Fille Fatale: In the "Rosenrot" video. Emphasis on "fatale".
On a Soundstage All Along: The video for "Amerika". The band are rocking out on the moon, before the cameras pull back to reveal it's a film set. This is also a gag at the expense of those who think the moon landings were faked on a soundstage.
All the fantasies the other band members have of killing Till in "Haifisch" are related to previous videos: "Du Hast", "Ohne Dich", "Keine Lust", "Sonne", and "Amerika". Also, the final fantasy appears to be a shout out to the movie Se7en.
True Companions: Subverted in the video of "Haifisch". The video takes place at Till's funeral, and we see that the other band members have had fantasies of murdering him. They end up getting into a fight, which culminated in Flake crashing into Till's casket, which is when they found out he faked his death.
Unflinching Walk: The entire band does one at the end of "Du Hast" as a car explodes behind them.
Butt Monkey: In the Made in Germany tour, Flake's status as the band's Butt Monkey is alleviated somewhat by the performance of "Bück dich", in which the entire band falls into Butt Monkey status. Till, Paul, Flake and Ollie are led on all fours and abused by Frau Schneider towards Richard, who also gets abused as well. Then, later, Till squirts his dildo right into Schneider's face mid-performance.
Eagleland: While previously mentioned as part of "Amerika", it should be mentioned that two members, Richard and Flake, firmly hold to each type, with the former living in (and writing a song about) New York City until 2011, the latter vehemently despising the country's attitude and culture.
East Germany: All of the band's members hail from here, though it had ceased to exist by the time the band was formed.
Easter Egg: The voice clip hidden either in the pregap of Reise, Reise for European pressings or at the start of the song for the US pressings. The clip itself is the last 38 seconds of the cockpit voice recording from the JAL123 disaster of 1985. What with the wee tiny matter of it being the deadliest single aircraft incident in history, said easter egg was removed from Japanese pressings and later US pressings. It's complicated.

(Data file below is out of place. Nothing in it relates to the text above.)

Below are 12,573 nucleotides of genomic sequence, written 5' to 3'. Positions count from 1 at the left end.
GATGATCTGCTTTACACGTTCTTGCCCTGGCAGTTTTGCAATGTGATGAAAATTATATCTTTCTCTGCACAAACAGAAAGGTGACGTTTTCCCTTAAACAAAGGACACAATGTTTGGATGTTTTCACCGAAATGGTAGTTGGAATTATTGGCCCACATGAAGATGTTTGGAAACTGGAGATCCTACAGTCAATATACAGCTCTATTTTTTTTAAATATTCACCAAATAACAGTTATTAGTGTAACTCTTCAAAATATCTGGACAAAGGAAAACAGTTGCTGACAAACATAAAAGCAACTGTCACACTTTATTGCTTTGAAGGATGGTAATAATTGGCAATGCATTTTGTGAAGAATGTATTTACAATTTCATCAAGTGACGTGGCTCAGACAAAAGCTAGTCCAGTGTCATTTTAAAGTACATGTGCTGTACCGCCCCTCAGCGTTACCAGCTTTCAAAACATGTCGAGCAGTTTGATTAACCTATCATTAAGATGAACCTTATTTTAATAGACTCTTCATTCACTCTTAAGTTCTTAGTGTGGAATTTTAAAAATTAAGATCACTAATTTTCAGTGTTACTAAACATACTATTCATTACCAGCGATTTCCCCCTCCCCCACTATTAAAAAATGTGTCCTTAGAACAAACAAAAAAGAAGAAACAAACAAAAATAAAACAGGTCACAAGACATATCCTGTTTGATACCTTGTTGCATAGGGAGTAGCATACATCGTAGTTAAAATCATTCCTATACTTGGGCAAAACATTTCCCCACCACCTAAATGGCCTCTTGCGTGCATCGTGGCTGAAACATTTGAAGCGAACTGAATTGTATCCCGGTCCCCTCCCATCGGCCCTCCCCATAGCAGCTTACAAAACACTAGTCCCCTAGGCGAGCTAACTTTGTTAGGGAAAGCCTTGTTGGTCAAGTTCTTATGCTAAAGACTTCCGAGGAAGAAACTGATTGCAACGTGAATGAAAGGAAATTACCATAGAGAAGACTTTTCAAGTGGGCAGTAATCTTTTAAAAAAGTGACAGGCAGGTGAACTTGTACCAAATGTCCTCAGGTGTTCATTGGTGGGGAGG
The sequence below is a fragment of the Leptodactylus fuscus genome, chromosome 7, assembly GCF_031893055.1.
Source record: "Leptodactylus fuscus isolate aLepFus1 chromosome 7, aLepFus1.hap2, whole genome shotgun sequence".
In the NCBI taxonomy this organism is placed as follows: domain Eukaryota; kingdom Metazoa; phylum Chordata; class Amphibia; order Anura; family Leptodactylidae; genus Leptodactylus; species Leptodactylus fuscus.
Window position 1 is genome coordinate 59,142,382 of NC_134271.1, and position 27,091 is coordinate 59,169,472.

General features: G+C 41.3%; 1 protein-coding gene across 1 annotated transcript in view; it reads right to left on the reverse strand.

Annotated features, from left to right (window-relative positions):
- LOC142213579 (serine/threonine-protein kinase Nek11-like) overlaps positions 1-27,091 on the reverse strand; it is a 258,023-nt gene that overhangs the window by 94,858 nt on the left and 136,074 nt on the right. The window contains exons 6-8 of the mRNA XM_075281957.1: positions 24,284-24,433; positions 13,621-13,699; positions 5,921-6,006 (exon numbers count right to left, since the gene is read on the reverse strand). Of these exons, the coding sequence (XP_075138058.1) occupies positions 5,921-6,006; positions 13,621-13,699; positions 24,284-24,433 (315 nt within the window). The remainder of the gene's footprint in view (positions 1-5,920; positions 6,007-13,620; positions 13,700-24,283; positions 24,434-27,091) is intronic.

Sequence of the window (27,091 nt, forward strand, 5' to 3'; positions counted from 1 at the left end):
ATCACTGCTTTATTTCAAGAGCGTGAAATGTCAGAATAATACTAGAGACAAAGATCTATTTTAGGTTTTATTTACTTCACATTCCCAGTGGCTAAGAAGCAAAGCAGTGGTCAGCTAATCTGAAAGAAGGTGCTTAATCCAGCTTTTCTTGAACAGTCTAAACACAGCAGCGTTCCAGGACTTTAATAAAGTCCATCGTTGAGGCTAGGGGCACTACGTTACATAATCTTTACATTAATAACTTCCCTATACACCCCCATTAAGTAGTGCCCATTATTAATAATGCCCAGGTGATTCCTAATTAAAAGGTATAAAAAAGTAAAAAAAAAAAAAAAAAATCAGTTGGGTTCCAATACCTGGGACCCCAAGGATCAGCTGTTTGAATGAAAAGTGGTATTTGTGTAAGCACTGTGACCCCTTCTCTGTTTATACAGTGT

Impressive Pyrotechnics: The concert shows. Aided in that Till is a licensed pyrotechnician. The band claims that it's meant to hold the attention of fans who don't speak German (which is probably a majority of the fanbase). It also crosses with Pyro Maniac.
Long Runner Lineup: The band was founded in 1994 and there hasn't been a single lineup change since then. They've expressed their intent to take this to its Logical Extreme.
Made of Explodium: It's not uncommon for things like Mic stands to either burst into an explosion when slammed into the ground... or burst into flames (while still being sung into) for no real reason.
Moral Guardians: A frequent target. They've been blamed for Columbine, and "Ich tu dir weh" was indexed in their home country. The reason behind it was "abuse promotion". There's also a picture of Richard spanking a nude woman in the album art for Liebe ist für alle da which got the same treatment for being "degrading to women".
Myspeld Rökband: The band took their name from the Ramstein airshow disaster in 1988 and added an extra M.
Pyro Maniac: The concerts and the songs. About the former, they routinely fire a flamethrower just above the mosh pit. About the latter, there are about as many songs about fire as there are about sex.
Shirtless Scene: When it comes to live shows, it's not a matter of whether this trope will happen or not, it's who specifically will invoke this trope. Take Volkerball, Ollie and Paul both end up shirtless by the end of the show.
And, as mentioned above, the original "Herzeleid" cover.